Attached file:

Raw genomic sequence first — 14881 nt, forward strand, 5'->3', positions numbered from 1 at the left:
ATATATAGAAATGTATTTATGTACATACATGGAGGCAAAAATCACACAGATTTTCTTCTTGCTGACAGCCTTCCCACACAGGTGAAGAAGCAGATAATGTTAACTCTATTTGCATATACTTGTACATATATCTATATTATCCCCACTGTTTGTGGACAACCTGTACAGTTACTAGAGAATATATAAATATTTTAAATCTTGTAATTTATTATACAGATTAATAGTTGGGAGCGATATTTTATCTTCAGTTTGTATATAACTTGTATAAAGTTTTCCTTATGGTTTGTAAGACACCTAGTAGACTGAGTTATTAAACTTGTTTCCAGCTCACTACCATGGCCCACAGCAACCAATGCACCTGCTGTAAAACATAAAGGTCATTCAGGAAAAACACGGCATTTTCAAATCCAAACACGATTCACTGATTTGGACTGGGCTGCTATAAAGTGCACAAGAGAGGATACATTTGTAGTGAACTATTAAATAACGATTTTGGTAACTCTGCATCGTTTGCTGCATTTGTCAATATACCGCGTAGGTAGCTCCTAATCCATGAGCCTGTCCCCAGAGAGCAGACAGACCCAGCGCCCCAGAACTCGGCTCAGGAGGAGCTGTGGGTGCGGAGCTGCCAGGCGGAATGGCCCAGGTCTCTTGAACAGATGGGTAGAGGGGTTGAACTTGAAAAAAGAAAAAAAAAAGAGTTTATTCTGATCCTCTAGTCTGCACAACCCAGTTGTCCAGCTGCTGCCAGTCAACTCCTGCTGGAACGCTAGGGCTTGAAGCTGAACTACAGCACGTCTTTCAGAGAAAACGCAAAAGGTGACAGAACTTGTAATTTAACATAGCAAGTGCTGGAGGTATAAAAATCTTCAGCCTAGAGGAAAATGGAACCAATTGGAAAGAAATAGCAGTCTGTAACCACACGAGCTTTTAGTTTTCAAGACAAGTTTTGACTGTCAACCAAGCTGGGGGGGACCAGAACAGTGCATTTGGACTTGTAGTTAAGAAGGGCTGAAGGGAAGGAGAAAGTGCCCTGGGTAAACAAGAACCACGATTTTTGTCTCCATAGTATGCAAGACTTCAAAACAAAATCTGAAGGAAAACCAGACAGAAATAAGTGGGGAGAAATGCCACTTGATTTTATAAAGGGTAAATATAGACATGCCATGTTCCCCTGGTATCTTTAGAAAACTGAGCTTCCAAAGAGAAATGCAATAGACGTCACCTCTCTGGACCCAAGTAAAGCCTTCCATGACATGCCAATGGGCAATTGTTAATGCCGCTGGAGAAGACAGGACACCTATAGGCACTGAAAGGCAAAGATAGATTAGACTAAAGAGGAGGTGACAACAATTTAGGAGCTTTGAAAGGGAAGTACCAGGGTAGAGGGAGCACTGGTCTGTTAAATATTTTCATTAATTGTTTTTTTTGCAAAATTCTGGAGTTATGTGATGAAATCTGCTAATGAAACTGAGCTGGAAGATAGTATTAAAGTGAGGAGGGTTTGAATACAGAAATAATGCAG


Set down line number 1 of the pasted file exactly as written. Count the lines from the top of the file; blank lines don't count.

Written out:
Raw genomic sequence first — 14881 nt, forward strand, 5'->3', positions numbered from 1 at the left: